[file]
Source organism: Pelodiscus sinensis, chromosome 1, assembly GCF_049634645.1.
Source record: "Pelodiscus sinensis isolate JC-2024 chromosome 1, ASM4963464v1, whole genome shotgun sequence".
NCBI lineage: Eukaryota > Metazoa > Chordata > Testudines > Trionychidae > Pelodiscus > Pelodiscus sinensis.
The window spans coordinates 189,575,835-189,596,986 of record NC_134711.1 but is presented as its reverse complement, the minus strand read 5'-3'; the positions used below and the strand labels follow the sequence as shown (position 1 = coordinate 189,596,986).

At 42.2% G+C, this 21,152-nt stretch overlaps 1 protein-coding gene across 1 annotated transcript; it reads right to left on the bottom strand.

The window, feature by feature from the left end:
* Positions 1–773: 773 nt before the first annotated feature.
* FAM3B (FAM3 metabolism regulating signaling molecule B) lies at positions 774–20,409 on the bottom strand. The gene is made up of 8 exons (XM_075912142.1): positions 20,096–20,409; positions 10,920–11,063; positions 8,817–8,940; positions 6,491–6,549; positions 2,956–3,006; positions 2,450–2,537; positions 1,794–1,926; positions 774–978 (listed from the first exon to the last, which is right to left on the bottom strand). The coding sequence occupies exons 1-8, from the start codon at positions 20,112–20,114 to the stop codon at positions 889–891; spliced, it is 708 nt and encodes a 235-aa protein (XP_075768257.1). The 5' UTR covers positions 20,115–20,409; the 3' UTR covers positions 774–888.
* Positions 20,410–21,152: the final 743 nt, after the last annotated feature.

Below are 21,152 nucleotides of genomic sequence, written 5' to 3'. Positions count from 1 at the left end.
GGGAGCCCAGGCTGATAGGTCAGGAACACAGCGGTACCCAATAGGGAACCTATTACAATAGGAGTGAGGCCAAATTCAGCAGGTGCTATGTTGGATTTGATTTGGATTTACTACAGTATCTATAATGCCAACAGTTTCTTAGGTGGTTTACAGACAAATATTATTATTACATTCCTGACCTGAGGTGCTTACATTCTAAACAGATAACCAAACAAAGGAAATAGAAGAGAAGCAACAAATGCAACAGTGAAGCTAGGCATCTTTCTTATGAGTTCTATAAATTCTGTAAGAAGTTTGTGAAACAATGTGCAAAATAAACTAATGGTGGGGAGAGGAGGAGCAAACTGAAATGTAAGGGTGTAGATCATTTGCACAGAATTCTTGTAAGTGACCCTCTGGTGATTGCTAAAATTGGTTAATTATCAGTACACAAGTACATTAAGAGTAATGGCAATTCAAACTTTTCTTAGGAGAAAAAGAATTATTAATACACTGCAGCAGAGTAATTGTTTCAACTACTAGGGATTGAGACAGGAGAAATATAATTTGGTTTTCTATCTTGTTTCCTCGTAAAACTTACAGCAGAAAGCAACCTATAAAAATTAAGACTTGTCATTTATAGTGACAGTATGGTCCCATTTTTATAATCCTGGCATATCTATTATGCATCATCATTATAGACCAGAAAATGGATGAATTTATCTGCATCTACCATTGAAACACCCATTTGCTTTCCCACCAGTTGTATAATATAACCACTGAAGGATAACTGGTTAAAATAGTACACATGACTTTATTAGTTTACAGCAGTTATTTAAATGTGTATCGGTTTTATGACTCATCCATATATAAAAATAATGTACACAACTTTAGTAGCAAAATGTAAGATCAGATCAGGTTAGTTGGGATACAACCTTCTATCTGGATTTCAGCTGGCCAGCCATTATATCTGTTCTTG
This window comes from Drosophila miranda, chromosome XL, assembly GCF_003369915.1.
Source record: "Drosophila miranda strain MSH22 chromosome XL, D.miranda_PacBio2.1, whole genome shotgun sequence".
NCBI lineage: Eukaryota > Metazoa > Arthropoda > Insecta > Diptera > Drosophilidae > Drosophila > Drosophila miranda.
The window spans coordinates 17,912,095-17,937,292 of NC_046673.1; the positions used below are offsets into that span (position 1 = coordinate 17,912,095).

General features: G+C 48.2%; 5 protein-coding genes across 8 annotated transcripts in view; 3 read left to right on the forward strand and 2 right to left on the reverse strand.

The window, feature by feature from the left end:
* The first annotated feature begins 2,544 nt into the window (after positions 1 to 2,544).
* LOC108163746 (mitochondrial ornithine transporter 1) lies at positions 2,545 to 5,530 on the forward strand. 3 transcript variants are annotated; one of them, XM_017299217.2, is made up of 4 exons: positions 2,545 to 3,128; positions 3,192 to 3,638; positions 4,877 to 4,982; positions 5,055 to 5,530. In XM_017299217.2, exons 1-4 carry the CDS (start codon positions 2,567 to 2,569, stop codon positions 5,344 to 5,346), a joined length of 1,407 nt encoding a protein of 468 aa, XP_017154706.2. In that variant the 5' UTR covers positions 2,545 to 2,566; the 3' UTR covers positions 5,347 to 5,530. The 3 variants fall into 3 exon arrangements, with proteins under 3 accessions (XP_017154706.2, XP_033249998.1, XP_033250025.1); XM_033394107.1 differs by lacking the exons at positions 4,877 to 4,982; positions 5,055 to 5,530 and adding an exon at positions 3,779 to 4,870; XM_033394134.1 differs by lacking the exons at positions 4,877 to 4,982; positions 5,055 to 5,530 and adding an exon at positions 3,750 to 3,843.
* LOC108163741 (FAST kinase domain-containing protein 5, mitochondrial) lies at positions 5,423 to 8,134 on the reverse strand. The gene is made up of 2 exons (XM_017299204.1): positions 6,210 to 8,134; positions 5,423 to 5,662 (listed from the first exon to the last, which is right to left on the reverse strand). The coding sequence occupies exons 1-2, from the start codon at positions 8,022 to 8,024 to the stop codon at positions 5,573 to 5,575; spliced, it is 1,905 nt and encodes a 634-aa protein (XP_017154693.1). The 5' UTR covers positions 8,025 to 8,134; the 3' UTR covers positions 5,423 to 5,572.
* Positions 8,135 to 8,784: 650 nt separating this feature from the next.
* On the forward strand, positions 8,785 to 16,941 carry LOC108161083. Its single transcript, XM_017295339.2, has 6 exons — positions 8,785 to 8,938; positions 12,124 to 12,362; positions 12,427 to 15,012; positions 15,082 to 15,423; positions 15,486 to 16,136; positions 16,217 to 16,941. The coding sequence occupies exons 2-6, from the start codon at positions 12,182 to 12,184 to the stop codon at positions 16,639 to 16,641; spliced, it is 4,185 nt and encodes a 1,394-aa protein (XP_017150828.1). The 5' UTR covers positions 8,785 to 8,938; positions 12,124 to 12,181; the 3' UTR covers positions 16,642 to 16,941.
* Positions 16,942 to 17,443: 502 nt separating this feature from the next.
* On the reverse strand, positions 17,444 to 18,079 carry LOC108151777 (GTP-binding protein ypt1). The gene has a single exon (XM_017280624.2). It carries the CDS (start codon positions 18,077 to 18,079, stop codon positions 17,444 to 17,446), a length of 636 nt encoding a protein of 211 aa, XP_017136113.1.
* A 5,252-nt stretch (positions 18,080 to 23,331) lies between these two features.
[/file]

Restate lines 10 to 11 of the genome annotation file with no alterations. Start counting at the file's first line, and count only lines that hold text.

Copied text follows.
Below are 21,152 nucleotides of genomic sequence, written 5' to 3'. Positions count from 1 at the left end.
GGGAGCCCAGGCTGATAGGTCAGGAACACAGCGGTACCCAATAGGGAACCTATTACAATAGGAGTGAGGCCAAATTCAGCAGGTGCTATGTTGGATTTGATTTGGATTTACTACAGTATCTATAATGCCAACAGTTTCTTAGGTGGTTTACAGACAAATATTATTATTACATTCCTGACCTGAGGTGCTTACATTCTAAACAGATAACCAAACAAAGGAAATAGAAGAGAAGCAACAAATGCAACAGTGAAGCTAGGCATCTTTCTTATGAGTTCTATAAATTCTGTAAGAAGTTTGTGAAACAATGTGCAAAATAAACTAATGGTGGGGAGAGGAGGAGCAAACTGAAATGTAAGGGTGTAGATCATTTGCACAGAATTCTTGTAAGTGACCCTCTGGTGATTGCTAAAATTGGTTAATTATCAGTACACAAGTACATTAAGAGTAATGGCAATTCAAACTTTTCTTAGGAGAAAAAGAATTATTAATACACTGCAGCAGAGTAATTGTTTCAACTACTAGGGATTGAGACAGGAGAAATATAATTTGGTTTTCTATCTTGTTTCCTCGTAAAACTTACAGCAGAAAGCAACCTATAAAAATTAAGACTTGTCATTTATAGTGACAGTATGGTCCCATTTTTATAATCCTGGCATATCTATTATGCATCATCATTATAGACCAGAAAATGGATGAATTTATCTGCATCTACCATTGAAACACCCATTTGCTTTCCCACCAGTTGTATAATATAACCACTGAAGGATAACTGGTTAAAATAGTACACATGACTTTATTAGTTTACAGCAGTTATTTAAATGTGTATCGGTTTTATGACTCATCCATATATAAAAATAATGTACACAACTTTAGTAGCAAAATGTAAGATCAGATCAGGTTAGTTGGGATACAACCTTCTATCTGGATTTCAGCTGGCCAGCCATTATATCTGTTCTTG